The Holiday Inn quarantine hotel in Melbourne Airport has been shut down, after two new cases of COVID-19 have been confirmed from the building, leading the infected total to three. The building will reportedly be undergoing “terminal cleaning” during its closure.
One of the cases was a returned traveller who had completed her 14 days of hotel isolation and then tested positive two days later, and the other two were hotel workers. The Victorian government has evacuated individuals from the building, and will shut down the hotel for investigation and cleaning.
More than 130 workers at the Holiday Inn have been stood down from their jobs, and will be undergoing 14 days of isolation. Residents of the hotel will be moved to an unspecified Pullman Melbourne hotel.
“CQV is implementing strict infection prevention and control measures after a hotel quarantine worker, who last worked at the Holiday Inn Melbourne Airport on February 4, tested positive for the virus,” a spokesperson for COVID-19 Quarantine Victoria (CQV) told News.com.
“All staff and residents at the hotel during the exposure period of January 27 and February 9 are considered primary close contacts and need to quarantine.
“(About) 135 staff across all programs at the hotel were stood down last night and instructed to quarantine for 14 days at home and get retested.”
BREAKING: People are being evacuated from the Holiday Inn. I’m told it has been shut down. 3 cases linked to the airport hotel. More soon @TheTodayShow @9NewsMelb pic.twitter.com/l96a4OfOVd
— Izabella Staskowski (@IzaStaskowski) February 9, 2021
In a conference on Wednesday, Chief Health Officer Brett Sutton offered his theory as to how the virus spread around the hotel, suggesting that it may have been through a medical vaporiser device in the hallways.
“[The hypothesis is] these three cases are related to an exposure event that involved a medical device called a nebuliser and it vaporises medication or liquid into a fine mist,” said Sutton.
“That mist can be suspended in the air with fine particles. We think the exposures are to that event, this nebuliser whereby the virus was carried out into the corridor and exposed the authorised officer, the food and beverage service worker and also the other resident.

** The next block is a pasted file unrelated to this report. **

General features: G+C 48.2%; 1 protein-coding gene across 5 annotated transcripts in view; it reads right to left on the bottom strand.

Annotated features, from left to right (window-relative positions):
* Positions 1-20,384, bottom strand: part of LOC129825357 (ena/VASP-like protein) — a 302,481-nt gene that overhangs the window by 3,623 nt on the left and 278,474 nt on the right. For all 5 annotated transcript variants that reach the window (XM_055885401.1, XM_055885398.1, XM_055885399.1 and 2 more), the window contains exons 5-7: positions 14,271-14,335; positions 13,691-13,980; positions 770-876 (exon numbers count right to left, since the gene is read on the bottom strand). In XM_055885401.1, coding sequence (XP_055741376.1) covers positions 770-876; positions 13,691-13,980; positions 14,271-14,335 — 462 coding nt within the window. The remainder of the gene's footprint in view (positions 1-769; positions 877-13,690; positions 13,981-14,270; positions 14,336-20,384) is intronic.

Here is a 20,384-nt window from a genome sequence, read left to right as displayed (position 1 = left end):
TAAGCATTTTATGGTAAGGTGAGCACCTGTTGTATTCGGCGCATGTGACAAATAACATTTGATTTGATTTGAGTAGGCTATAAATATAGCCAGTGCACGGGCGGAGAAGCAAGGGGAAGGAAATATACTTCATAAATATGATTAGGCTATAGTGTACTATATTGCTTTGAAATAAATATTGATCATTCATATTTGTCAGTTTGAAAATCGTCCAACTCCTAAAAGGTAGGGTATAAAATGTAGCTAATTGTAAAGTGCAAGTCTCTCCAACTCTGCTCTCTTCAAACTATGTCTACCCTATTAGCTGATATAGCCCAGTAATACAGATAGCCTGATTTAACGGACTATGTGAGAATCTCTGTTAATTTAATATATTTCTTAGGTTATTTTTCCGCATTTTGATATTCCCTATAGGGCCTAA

“That makes sense in terms of the geography and it makes sense in terms of the exposure time.”
The three new cases have also brought about new exposure sites that are now considered high-risk areas. These locations include a Dan Murphy’s, Kebab Kingz, Pet Warehouse, Baker’s Delight, Cellarbrations, a Woolies and a massage joint in the Sunbury area.
These spots were all visited on the same day by one or more of the infected individuals, and anyone who has been to these locations is encouraged to get tested immediately.
“This is a changing, hyper-infectious virus, which means our quarantine program is constantly reviewed on the basis of expert advice,” said the CQV spokesperson.
NSW Health has also updated its advice for anyone who has stayed at the Melbourne Airport Holiday Inn.
“Anyone who worked or stayed on any floor of the hotel between 27 January and 9 February is now considered a close contact who must get tested immediately and isolate for 14 days regardless of the result,” wrote NSW Health.
Anyone who worked or stayed on any floor of the hotel between 27 January and 9 February is now considered a close contact who must get tested immediately and isolate for 14 days regardless of the result.
— NSW Health (@NSWHealth) February 9, 2021
Victorian Police are now securing the outskirts of the hotel.
I know Pitbull once famously said “we at the hotel, motel, Holiday Inn,” but maybe let’s not listen to him this time around.